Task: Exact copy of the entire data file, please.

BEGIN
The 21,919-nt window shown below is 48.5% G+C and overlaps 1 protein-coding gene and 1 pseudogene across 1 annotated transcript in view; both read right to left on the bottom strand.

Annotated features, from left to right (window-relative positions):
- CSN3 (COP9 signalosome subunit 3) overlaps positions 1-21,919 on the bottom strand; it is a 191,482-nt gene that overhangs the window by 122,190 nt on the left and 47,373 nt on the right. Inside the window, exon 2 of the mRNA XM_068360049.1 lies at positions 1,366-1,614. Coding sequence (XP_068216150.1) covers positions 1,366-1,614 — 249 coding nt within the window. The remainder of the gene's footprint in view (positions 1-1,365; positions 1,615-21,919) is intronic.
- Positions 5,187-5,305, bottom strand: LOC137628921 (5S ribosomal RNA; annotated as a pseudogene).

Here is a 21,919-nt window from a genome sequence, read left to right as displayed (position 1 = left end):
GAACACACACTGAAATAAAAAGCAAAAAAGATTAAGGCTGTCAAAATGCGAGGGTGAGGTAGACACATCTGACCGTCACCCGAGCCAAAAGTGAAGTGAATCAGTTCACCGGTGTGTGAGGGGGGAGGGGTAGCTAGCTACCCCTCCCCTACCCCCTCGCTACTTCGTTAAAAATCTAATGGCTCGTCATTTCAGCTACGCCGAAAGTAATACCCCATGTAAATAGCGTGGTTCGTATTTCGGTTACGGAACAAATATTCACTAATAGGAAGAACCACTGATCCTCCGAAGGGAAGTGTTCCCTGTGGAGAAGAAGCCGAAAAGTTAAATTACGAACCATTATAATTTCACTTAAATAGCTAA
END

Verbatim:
The 21,919-nt window shown below is 48.5% G+C and overlaps 1 protein-coding gene and 1 pseudogene across 1 annotated transcript in view; both read right to left on the bottom strand.

Annotated features, from left to right (window-relative positions):
- CSN3 (COP9 signalosome subunit 3) overlaps positions 1-21,919 on the bottom strand; it is a 191,482-nt gene that overhangs the window by 122,190 nt on the left and 47,373 nt on the right. Inside the window, exon 2 of the mRNA XM_068360049.1 lies at positions 1,366-1,614. Coding sequence (XP_068216150.1) covers positions 1,366-1,614 — 249 coding nt within the window. The remainder of the gene's footprint in view (positions 1-1,365; positions 1,615-21,919) is intronic.
- Positions 5,187-5,305, bottom strand: LOC137628921 (5S ribosomal RNA; annotated as a pseudogene).

Here is a 21,919-nt window from a genome sequence, read left to right as displayed (position 1 = left end):
GAACACACACTGAAATAAAAAGCAAAAAAGATTAAGGCTGTCAAAATGCGAGGGTGAGGTAGACACATCTGACCGTCACCCGAGCCAAAAGTGAAGTGAATCAGTTCACCGGTGTGTGAGGGGGGAGGGGTAGCTAGCTACCCCTCCCCTACCCCCTCGCTACTTCGTTAAAAATCTAATGGCTCGTCATTTCAGCTACGCCGAAAGTAATACCCCATGTAAATAGCGTGGTTCGTATTTCGGTTACGGAACAAATATTCACTAATAGGAAGAACCACTGATCCTCCGAAGGGAAGTGTTCCCTGTGGAGAAGAAGCCGAAAAGTTAAATTACGAACCATTATAATTTCACTTAAATAGCTAA